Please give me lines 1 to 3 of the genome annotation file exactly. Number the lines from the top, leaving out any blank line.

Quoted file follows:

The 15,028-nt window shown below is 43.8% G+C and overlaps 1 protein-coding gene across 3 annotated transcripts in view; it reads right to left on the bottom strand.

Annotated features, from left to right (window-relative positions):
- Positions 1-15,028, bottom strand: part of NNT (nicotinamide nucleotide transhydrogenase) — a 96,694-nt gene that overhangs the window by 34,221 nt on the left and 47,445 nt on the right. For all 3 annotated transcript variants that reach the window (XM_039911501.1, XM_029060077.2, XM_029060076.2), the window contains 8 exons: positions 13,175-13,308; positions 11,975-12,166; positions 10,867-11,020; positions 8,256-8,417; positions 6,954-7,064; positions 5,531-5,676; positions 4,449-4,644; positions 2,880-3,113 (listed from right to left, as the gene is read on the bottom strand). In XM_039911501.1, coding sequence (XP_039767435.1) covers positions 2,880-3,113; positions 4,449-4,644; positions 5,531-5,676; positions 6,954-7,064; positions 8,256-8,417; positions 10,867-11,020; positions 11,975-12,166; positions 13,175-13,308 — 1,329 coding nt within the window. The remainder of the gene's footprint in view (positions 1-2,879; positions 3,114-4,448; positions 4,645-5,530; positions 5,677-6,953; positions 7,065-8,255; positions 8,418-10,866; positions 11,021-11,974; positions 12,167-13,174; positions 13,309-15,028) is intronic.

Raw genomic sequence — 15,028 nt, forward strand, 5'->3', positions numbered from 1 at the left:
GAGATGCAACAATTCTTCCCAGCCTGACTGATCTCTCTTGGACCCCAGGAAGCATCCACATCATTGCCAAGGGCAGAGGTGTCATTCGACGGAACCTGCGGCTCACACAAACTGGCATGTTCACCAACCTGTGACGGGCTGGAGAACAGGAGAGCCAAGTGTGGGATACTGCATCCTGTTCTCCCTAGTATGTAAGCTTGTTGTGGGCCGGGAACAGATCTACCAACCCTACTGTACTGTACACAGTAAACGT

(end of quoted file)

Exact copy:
The 15,028-nt window shown below is 43.8% G+C and overlaps 1 protein-coding gene across 3 annotated transcripts in view; it reads right to left on the bottom strand.

Annotated features, from left to right (window-relative positions):
- Positions 1-15,028, bottom strand: part of NNT (nicotinamide nucleotide transhydrogenase) — a 96,694-nt gene that overhangs the window by 34,221 nt on the left and 47,445 nt on the right. For all 3 annotated transcript variants that reach the window (XM_039911501.1, XM_029060077.2, XM_029060076.2), the window contains 8 exons: positions 13,175-13,308; positions 11,975-12,166; positions 10,867-11,020; positions 8,256-8,417; positions 6,954-7,064; positions 5,531-5,676; positions 4,449-4,644; positions 2,880-3,113 (listed from right to left, as the gene is read on the bottom strand). In XM_039911501.1, coding sequence (XP_039767435.1) covers positions 2,880-3,113; positions 4,449-4,644; positions 5,531-5,676; positions 6,954-7,064; positions 8,256-8,417; positions 10,867-11,020; positions 11,975-12,166; positions 13,175-13,308 — 1,329 coding nt within the window. The remainder of the gene's footprint in view (positions 1-2,879; positions 3,114-4,448; positions 4,645-5,530; positions 5,677-6,953; positions 7,065-8,255; positions 8,418-10,866; positions 11,021-11,974; positions 12,167-13,174; positions 13,309-15,028) is intronic.